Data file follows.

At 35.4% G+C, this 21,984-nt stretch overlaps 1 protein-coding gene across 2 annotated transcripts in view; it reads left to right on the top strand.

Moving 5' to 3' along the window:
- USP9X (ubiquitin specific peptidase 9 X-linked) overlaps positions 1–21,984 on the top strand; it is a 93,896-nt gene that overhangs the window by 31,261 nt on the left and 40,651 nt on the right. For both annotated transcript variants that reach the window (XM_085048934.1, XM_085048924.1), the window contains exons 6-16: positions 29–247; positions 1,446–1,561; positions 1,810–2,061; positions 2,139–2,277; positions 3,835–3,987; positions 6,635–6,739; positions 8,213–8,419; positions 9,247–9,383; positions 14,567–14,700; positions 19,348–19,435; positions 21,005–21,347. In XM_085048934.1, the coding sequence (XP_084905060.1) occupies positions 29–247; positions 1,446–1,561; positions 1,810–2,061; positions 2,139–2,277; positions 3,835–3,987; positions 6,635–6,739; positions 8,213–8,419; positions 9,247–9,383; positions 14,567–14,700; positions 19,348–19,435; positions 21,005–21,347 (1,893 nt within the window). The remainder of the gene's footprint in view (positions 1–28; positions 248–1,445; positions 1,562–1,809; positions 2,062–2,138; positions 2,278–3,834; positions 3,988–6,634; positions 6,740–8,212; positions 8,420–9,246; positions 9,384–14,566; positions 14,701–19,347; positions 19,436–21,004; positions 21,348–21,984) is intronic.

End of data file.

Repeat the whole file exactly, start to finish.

At 35.4% G+C, this 21,984-nt stretch overlaps 1 protein-coding gene across 2 annotated transcripts in view; it reads left to right on the top strand.

Moving 5' to 3' along the window:
- USP9X (ubiquitin specific peptidase 9 X-linked) overlaps positions 1–21,984 on the top strand; it is a 93,896-nt gene that overhangs the window by 31,261 nt on the left and 40,651 nt on the right. For both annotated transcript variants that reach the window (XM_085048934.1, XM_085048924.1), the window contains exons 6-16: positions 29–247; positions 1,446–1,561; positions 1,810–2,061; positions 2,139–2,277; positions 3,835–3,987; positions 6,635–6,739; positions 8,213–8,419; positions 9,247–9,383; positions 14,567–14,700; positions 19,348–19,435; positions 21,005–21,347. In XM_085048934.1, the coding sequence (XP_084905060.1) occupies positions 29–247; positions 1,446–1,561; positions 1,810–2,061; positions 2,139–2,277; positions 3,835–3,987; positions 6,635–6,739; positions 8,213–8,419; positions 9,247–9,383; positions 14,567–14,700; positions 19,348–19,435; positions 21,005–21,347 (1,893 nt within the window). The remainder of the gene's footprint in view (positions 1–28; positions 248–1,445; positions 1,562–1,809; positions 2,062–2,138; positions 2,278–3,834; positions 3,988–6,634; positions 6,740–8,212; positions 8,420–9,246; positions 9,384–14,566; positions 14,701–19,347; positions 19,436–21,004; positions 21,348–21,984) is intronic.